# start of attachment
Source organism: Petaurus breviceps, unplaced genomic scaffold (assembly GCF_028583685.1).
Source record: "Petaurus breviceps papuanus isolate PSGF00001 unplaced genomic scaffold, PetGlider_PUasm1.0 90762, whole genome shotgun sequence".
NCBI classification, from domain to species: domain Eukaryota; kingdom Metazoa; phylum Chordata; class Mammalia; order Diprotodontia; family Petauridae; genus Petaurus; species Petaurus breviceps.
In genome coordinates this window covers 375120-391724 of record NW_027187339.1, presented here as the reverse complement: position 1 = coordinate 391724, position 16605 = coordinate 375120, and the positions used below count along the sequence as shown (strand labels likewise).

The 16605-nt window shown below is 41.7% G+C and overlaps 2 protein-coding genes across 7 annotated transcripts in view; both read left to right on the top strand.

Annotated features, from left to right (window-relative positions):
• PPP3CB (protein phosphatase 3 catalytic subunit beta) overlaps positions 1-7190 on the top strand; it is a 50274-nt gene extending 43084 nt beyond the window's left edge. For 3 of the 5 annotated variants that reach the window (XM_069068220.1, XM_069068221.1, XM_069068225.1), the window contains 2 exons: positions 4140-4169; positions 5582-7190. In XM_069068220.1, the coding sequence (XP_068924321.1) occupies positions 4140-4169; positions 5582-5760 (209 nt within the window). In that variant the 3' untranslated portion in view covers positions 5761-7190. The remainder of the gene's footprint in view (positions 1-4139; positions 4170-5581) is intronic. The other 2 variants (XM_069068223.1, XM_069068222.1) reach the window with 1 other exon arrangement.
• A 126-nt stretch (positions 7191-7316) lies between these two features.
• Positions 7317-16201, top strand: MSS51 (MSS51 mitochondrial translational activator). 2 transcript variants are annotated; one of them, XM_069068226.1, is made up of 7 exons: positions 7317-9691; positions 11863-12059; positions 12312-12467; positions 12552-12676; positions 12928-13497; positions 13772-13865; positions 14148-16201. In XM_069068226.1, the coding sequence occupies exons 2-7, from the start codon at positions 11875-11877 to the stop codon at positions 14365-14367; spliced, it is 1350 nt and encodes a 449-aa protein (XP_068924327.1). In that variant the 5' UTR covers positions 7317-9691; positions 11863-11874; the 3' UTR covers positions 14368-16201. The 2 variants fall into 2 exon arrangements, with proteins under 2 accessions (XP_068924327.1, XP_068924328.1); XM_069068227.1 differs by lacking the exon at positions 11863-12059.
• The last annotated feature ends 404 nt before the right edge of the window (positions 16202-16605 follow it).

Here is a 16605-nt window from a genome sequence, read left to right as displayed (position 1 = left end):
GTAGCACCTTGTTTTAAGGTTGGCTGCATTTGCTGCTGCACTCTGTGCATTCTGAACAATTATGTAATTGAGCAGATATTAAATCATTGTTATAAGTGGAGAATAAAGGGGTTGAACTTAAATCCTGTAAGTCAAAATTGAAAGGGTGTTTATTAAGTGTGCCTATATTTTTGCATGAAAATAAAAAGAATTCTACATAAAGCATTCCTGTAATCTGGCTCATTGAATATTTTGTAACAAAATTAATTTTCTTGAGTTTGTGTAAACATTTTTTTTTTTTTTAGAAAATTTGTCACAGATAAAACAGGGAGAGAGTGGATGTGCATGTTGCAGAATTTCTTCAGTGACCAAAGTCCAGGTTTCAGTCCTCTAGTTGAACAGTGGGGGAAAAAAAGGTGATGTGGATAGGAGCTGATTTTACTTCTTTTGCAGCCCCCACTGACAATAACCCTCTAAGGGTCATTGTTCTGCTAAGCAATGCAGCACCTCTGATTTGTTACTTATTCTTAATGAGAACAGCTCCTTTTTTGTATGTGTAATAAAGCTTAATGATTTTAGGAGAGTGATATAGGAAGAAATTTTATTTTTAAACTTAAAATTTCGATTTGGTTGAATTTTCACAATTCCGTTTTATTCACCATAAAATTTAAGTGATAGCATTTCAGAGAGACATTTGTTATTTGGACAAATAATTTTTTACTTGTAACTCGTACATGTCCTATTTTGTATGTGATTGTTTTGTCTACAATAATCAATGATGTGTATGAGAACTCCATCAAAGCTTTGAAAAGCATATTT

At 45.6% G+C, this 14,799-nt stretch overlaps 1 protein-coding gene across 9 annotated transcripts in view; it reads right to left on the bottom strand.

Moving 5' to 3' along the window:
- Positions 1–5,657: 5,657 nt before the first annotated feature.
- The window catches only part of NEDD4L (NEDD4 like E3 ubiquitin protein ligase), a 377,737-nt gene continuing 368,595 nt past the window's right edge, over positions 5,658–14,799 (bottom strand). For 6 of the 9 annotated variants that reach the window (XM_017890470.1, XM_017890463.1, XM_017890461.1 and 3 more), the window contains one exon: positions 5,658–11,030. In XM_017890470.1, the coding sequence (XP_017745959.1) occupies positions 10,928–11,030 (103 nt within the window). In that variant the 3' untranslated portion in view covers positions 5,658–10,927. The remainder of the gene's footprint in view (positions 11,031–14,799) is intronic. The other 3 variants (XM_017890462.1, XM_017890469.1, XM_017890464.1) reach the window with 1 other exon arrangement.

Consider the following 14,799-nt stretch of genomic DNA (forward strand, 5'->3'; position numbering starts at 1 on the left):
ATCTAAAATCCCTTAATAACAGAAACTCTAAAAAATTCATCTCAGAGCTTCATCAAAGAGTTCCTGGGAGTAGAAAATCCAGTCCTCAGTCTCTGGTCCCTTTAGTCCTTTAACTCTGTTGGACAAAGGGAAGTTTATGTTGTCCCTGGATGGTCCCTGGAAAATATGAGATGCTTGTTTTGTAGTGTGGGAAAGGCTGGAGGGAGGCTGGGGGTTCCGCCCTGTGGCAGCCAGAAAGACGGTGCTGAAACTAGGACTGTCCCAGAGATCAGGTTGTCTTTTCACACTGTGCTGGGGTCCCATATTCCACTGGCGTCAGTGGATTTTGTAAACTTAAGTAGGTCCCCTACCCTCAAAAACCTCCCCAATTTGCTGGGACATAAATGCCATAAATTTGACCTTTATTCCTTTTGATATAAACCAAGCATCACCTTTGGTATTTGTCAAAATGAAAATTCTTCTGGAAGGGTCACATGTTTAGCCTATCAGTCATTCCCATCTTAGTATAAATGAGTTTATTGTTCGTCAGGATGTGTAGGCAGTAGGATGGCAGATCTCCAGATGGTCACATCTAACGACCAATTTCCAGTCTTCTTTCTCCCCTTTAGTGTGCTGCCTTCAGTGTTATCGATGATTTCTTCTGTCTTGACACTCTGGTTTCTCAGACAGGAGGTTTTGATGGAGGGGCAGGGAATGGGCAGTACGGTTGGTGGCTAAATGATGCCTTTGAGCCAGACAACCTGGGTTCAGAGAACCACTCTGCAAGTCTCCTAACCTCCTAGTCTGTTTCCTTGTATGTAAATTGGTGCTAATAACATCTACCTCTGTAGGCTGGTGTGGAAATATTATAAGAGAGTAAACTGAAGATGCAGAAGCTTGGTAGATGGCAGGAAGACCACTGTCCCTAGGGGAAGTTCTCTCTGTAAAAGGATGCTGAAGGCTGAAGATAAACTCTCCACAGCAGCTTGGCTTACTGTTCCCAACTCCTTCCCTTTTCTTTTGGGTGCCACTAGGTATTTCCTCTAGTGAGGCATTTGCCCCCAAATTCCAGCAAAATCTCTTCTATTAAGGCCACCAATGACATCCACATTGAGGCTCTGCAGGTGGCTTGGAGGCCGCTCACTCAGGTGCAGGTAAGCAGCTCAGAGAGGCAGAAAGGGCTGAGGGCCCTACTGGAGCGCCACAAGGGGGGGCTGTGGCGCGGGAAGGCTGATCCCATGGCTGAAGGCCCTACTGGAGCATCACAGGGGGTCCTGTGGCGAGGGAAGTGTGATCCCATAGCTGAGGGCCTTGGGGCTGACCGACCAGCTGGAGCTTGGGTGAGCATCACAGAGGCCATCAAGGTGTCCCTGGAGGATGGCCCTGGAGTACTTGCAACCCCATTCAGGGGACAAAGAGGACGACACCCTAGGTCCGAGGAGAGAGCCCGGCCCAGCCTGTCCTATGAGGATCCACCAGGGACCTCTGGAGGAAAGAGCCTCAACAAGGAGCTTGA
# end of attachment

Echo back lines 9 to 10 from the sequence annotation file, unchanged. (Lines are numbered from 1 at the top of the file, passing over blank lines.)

• Positions 7317-16201, top strand: MSS51 (MSS51 mitochondrial translational activator). 2 transcript variants are annotated; one of them, XM_069068226.1, is made up of 7 exons: positions 7317-9691; positions 11863-12059; positions 12312-12467; positions 12552-12676; positions 12928-13497; positions 13772-13865; positions 14148-16201. In XM_069068226.1, the coding sequence occupies exons 2-7, from the start codon at positions 11875-11877 to the stop codon at positions 14365-14367; spliced, it is 1350 nt and encodes a 449-aa protein (XP_068924327.1). In that variant the 5' UTR covers positions 7317-9691; positions 11863-11874; the 3' UTR covers positions 14368-16201. The 2 variants fall into 2 exon arrangements, with proteins under 2 accessions (XP_068924327.1, XP_068924328.1); XM_069068227.1 differs by lacking the exon at positions 11863-12059.
• The last annotated feature ends 404 nt before the right edge of the window (positions 16202-16605 follow it).